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Ancient City of Salamis, Cyprus

June 23rd, 2008 / / Links: Google Earth, Google Maps, Yahoo! Maps, Virtual Earth / Nearest places
 
 

Salamis was an ancient city-state on the east coast of Cyprus, at the mouth of the river Pedieos, 6 km north of modern Famagusta.

The earliest archaeological finds go back to the eleventh century BCE (Late Bronze Age III). The copper ores of Cyprus made the island an essential node in the earliest trade networks, and Cyprus was a source of the orientalizing cultural traits of mainland Greece at the end of the Greek Dark Ages, hypothesized by Walter Burkert in 1992. Children's burials in Canaanite jars indicate a Phoenician presence. A harbour and a cemetery from this period have been excavated. The town is mentioned in Assyrian inscriptions as one of the kingdoms of Iadnana (Cyprus). In 877 an Assyrian army reached the Mediterranean shores for the first time. In 708 the city-kings of Cyprus paid homage to Sargon II of Assyria (Burkert). The first coins were minted in the 6th century BCE, following Persian prototypes.

Cyprus was under the control of the Assyrians at this time but the city-states of the island enjoyed a relative independence as long as they paid their tribute to the Assyrian king. This allowed the kings of the various cities to accumulate wealth and power. Certain burial customs observed in the "royal tombs" of Salamis relate directly to Homeric rites, such as the sacrifice of horses in honour of the dead and the offering of jars of olive oil. Some scholars have interpreted this phenomenon as the result of influence of the Homeric Epics in Cyprus. Most of the grave goods come from the Levant or Egypt.

The mythical founder of Salamis is Teucer, son of Telamon, who could not return home after the Trojan war because he had failed to avenge his brother Ajax.

In 450 BCE Salamis was the site of a simultaneous land and sea battle between Athens and the Persians. (This is not to be confused with the earlier Battle of Salamis in 480 BCE between the Greeks and the Persians at Salamis in Attica.)

The history of Salamis during the early Archaic and Classical periods is reflected in the narrations of the Greek historian Herodotus and the much later speeches of the Greek orator Isocrates. The city was then the capital of the island and led the other Cypriot cities in their efforts to liberate themselves from Persian rule. The most important ruler of the kingdom of Salamis was Evagoras (410–374 BCE), who became ruler of the whole island, and won its independence from the Persian Empire. Salamis was afterwards besieged and conquered by Artaxerxes III. Under King Evagoras (411-374 BCE) Greek culture and art flourished in the city and it would be interesting one day when the spade of the archaeologist uncovers public buildings of this period. A monument, which illustrates the end of the Classical period in Salamis, is the tumulus, which covered the cenotaph of Nicocreon, one of the last kings of Salamis, who perished in 311 BC. On its monumental platform were found several clay heads, some of which are portraits, perhaps of members of the royal family who were honoured after their tragic death on the pyre.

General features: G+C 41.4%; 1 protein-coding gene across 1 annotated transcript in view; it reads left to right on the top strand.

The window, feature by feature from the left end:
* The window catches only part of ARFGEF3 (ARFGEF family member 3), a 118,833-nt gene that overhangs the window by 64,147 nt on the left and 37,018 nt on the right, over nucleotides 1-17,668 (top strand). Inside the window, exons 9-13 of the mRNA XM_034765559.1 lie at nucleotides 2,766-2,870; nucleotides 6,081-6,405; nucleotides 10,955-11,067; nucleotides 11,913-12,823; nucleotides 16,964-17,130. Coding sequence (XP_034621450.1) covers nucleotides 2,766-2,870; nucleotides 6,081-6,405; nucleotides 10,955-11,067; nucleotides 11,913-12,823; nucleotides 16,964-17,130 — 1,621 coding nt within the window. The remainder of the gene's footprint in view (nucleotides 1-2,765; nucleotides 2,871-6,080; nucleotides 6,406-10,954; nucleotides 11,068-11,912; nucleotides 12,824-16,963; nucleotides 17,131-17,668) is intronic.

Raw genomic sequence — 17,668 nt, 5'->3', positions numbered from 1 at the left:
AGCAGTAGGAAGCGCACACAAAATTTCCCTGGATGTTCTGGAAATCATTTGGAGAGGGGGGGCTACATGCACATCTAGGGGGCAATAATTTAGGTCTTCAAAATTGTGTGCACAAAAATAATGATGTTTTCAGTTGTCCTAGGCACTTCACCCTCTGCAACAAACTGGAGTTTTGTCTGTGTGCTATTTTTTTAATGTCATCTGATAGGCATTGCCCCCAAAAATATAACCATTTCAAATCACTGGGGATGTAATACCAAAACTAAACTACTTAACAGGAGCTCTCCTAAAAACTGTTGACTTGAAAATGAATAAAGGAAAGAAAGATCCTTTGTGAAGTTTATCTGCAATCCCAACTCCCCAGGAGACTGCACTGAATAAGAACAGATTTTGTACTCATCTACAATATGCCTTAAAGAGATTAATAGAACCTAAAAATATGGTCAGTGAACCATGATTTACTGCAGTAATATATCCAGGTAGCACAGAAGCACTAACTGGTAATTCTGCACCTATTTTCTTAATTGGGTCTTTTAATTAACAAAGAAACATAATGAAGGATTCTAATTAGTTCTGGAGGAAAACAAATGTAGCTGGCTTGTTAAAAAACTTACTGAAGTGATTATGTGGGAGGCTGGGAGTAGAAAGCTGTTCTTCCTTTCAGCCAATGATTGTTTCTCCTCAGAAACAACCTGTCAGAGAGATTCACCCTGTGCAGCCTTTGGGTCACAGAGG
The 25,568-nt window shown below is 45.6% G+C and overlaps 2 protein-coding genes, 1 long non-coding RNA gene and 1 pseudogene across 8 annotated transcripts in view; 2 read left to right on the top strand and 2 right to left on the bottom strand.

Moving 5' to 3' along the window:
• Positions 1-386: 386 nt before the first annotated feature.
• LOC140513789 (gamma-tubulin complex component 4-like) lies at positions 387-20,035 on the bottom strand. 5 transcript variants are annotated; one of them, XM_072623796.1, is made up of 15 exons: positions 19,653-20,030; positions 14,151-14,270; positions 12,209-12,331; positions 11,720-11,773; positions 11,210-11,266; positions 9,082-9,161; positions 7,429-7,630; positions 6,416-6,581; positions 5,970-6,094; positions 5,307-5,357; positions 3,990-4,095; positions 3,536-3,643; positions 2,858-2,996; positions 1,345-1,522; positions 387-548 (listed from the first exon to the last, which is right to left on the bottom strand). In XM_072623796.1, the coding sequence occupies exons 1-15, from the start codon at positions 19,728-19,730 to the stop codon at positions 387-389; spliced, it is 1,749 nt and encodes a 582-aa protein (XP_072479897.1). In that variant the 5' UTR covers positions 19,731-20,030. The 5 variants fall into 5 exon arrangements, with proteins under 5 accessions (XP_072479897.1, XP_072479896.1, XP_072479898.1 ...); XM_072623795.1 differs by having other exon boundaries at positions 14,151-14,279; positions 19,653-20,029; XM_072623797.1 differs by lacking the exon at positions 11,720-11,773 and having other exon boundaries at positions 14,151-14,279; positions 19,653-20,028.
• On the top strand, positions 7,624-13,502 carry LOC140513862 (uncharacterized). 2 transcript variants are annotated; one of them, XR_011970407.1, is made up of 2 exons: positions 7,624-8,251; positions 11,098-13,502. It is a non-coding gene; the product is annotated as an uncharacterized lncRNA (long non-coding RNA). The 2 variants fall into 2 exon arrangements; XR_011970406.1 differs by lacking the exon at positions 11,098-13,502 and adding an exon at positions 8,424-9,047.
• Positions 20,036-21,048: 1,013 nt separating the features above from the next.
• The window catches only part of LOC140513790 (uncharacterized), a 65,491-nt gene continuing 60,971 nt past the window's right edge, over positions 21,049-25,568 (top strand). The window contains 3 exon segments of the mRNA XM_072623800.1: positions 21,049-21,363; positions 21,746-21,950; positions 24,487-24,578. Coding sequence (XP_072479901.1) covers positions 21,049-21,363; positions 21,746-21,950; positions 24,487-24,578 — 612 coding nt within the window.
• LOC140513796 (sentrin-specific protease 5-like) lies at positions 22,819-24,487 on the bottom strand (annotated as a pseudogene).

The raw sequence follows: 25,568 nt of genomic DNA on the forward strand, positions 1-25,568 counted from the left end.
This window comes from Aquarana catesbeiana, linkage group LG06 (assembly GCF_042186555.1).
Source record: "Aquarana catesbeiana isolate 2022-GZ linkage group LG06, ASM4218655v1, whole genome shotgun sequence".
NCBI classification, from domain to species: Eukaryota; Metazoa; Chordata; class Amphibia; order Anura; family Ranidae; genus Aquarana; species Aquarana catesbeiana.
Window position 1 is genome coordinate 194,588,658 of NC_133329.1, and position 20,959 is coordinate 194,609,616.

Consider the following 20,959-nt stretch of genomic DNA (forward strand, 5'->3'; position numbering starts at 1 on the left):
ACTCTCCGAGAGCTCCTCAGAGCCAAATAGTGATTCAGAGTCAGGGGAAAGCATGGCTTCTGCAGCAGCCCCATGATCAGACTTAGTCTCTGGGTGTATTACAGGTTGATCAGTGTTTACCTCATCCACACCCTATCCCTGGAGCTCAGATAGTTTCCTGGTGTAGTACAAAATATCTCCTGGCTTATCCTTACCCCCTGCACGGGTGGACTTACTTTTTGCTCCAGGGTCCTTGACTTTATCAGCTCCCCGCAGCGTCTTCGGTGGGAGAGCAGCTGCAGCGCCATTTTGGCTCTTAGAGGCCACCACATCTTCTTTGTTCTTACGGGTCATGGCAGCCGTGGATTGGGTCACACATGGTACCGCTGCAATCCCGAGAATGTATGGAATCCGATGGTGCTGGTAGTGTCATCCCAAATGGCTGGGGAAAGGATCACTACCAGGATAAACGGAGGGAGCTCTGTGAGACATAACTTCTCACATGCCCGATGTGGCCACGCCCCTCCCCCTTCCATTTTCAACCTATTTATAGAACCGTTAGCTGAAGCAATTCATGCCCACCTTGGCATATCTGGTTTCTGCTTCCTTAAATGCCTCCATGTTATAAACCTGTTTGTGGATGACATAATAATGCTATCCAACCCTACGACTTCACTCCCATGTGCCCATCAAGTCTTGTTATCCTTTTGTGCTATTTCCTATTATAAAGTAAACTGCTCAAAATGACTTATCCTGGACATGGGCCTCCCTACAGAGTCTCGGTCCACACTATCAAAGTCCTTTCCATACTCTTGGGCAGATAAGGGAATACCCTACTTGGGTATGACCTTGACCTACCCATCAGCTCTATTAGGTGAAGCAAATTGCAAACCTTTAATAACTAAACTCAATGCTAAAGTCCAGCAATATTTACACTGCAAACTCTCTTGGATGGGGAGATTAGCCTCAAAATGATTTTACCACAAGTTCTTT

After Alexander the Great destroyed the Persian Empire, Ptolemy I of Egypt ruled the island of Cyprus. He forced Nicocreon, who had been the Ptolemaic governor of the island, to commit suicide in 311 BCE, because he did not trust him any more. In his place came king Menelaus, who was the brother of the first Ptolemy. Nicocreon is supposed to be buried in one of the big tumuli near Enkomi. Salamis remained seat of the governor.

In 306 BCE Salamis was the site of a naval battle between the fleets of Demetrius I of Macedon and Ptolemy I of Egypt. Demetrius won the battle and captured the island.

In Roman times, Salamis was part of the Roman province of Cilicia. The seat of the governor was relocated to Paphos. The town suffered heavily during the Jewish rising of AD 116/117. Although Salamis ceased to be the capital of Cyprus from the Hellenistic period onwards when it was replaced by Paphos, its wealth and importance did not diminish. The city was particularly favoured by the Roman emperors Trajan and Hadrian who restored and established its public buildings.

On his first journey, Paul, the Apostle, landed here and proclaiming The Word of God in the synagogues (Acts 13:5), before proceeding further on the island.

The Cypriot-born Saint Barnabas, who figures prominently in the Acts of the Apostles brought Christianity to Cyprus in the first century CE. Tradition says that Barnabas preached in Alexandria and Rome, and was stoned to death at Salamis about 61 CE. He is considered the founder of the Cypriot Church. His bones are believed to be located in the Monastery named after him.

Several earthquakes led to the destruction of Salamis at the beginning of the 4th century. The town was rebuilt under the name of Constantia by Constantius II (337-361 AD) and became Episcopal seat, the famous of which was Saint Epiphanius. Emperor Constantius II helped the Salaminians not only for the reconstruction of their city but also he helped them by relieving them from paying taxes for a short period and thus the new city, rebuilt on a smaller scale, was named Constantia. The silting of the harbour led to a gradual decline of the town. Salamis was finally abandoned during the Arab invasions of the 7th century AD after destructions by Muawiyah I. The inhabitants moved to Arsinoë (Famagusta).

[Source: Wikipedia]

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